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Why Didn’t Government Invent Uber?

The public sector failed to innovate the taxi industry, but there are other opportunities.

Uber, the ubiquitous transportation company recently valued at $50 billion, has famously made it easier than ever for consumers to find a driver and pay for a ride. The company has had enormous success with its relatively simple idea of using an app to match passengers with drivers because most riders found the previous system for hiring taxis to be painfully cumbersome. Surprisingly, until Uber and its competitors like Lyft, Curb and Hailo burst onto the scene, there appeared to be little effort among local governments to address this common complaint. While some cities like Chicago and New York are now trying to play catchup and build their own official taxi apps to compete, these efforts are most likely a case of too little, too late. But the burning question for most cities should be, “Why didn’t we think of this first?”

After all, most major cities have taxi commissions that set the rules by which taxi drivers must operate, including specifications about the equipment they use, and they are supposed to be operating in the public interest. It’s hard to imagine that no taxi commission had the wherewithal to recognize the potential of mobile apps to deliver value to both drivers and riders. The taxi commissions, which arguably know more about the taxi industry and its customers than almost anyone else, would have been ideally positioned to create Uber or at least some close clone. Instead, virtually across the board, these commissions ignored the available technology and relied on someone else to innovate.

The government is not alone in having this problem. Netflix, not Blockbuster, pioneered online movie streaming. Amazon, not Borders, made it easy to buy books online. And Apple, not BlackBerry, created the world’s most popular mobile device. But while countless books and articles have been written about why successful companies fail to innovate and are ultimately left in the dust by their rivals, few have asked why government agencies have missed so many opportunities to spawn successful new initiatives.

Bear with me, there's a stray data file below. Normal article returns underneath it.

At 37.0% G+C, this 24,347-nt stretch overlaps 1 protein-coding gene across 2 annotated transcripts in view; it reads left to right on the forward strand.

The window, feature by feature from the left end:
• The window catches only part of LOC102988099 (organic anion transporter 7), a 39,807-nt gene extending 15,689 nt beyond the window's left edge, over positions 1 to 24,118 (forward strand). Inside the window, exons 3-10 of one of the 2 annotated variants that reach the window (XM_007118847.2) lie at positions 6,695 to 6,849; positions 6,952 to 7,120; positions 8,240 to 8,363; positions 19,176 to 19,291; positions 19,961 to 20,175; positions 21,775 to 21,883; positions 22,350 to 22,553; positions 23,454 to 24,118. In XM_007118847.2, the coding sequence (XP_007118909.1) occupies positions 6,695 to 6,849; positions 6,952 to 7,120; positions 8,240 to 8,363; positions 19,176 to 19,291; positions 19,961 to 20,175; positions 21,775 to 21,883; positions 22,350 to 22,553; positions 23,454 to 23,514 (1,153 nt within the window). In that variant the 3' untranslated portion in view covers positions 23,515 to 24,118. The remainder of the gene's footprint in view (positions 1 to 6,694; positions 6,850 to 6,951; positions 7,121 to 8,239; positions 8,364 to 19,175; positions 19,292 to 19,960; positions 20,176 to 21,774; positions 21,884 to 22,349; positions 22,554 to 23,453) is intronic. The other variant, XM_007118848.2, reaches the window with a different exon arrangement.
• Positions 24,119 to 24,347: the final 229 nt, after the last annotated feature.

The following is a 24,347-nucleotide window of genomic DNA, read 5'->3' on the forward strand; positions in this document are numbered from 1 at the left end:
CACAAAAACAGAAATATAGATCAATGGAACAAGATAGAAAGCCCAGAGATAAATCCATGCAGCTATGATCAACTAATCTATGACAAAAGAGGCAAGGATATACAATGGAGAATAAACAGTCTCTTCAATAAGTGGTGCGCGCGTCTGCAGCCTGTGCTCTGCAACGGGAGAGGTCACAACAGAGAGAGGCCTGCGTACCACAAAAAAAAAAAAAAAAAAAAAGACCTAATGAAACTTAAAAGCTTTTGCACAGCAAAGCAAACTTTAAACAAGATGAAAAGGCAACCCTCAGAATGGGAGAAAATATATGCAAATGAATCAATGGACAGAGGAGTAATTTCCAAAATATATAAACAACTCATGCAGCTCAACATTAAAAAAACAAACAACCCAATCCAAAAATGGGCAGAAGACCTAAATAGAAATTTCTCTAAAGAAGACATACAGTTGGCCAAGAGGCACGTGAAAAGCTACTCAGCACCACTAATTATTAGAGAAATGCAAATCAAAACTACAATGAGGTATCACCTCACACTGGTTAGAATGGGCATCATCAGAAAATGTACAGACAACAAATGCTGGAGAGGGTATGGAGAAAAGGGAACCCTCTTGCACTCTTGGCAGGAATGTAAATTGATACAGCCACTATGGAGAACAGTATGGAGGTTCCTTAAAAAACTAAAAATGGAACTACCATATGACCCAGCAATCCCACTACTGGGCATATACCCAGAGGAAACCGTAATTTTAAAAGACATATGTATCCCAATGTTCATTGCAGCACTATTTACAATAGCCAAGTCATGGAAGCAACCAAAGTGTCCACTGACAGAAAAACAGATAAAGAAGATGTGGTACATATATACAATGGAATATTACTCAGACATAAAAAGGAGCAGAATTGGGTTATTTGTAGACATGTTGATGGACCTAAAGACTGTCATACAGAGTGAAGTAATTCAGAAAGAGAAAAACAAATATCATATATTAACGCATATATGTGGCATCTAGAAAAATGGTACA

There are likely many partial explanations. One commonly cited reason why companies fail to innovate is because their internal cultures discourage it. Many government agencies can probably relate, as bureaucracies don’t have a reputation for attracting those eager to change the status quo. Another explanation could be that government agencies have few incentives to pursue risky projects. While the private sector is more likely to “celebrate failure,” that same ethic has yet to take hold in the public sector, which means risky ideas may never receive a green light. Finally, government agencies face a series of political constraints not found in the private sector. Uber, for example, has notoriously disregarded existing taxi laws in the pursuit of a disruptive business model. It’s hard to imagine a government-run service doing the same.

This doesn’t mean that Uber-style innovation in government is a lost cause. One successful model is the CIA-backed venture capital firm In-Q-Tel. Established in 1999 as an independent nonprofit corporation, In-Q-Tel funds high-tech startups designed to serve U.S. national security interests. Its investments have yielded an array of successful companies like data analytics firm Palantir, which serves both private- and public-sector customers. State and local governments should create a similar type of venture capital firm to spur investment in businesses delivering technologies geared toward education, policing, public transportation and other areas.

Strategic investments could unlock a new wave of innovation benefiting the public sector. After all, each city or state does not need to develop its own unique applications — it just needs one platform that can be used by all. By combining resources and cooperating across borders, government agencies could accomplish more together than any individual effort could on its own. In addition, policymakers might be more inclined to modernize regulations if they have a direct stake in a company’s financial success.

The government does not need to compete with the private sector, but it does need to seize opportunities to leverage technology to better pursue its mission. There is no reason why the next Mark Zuckerberg can’t get his start as an enterprising public servant.

Daniel Castro is the vice president of the Information Technology and Innovation Foundation (ITIF) and director of the Center for Data Innovation. Before joining ITIF, he worked at the Government Accountability Office where he audited IT security and management controls.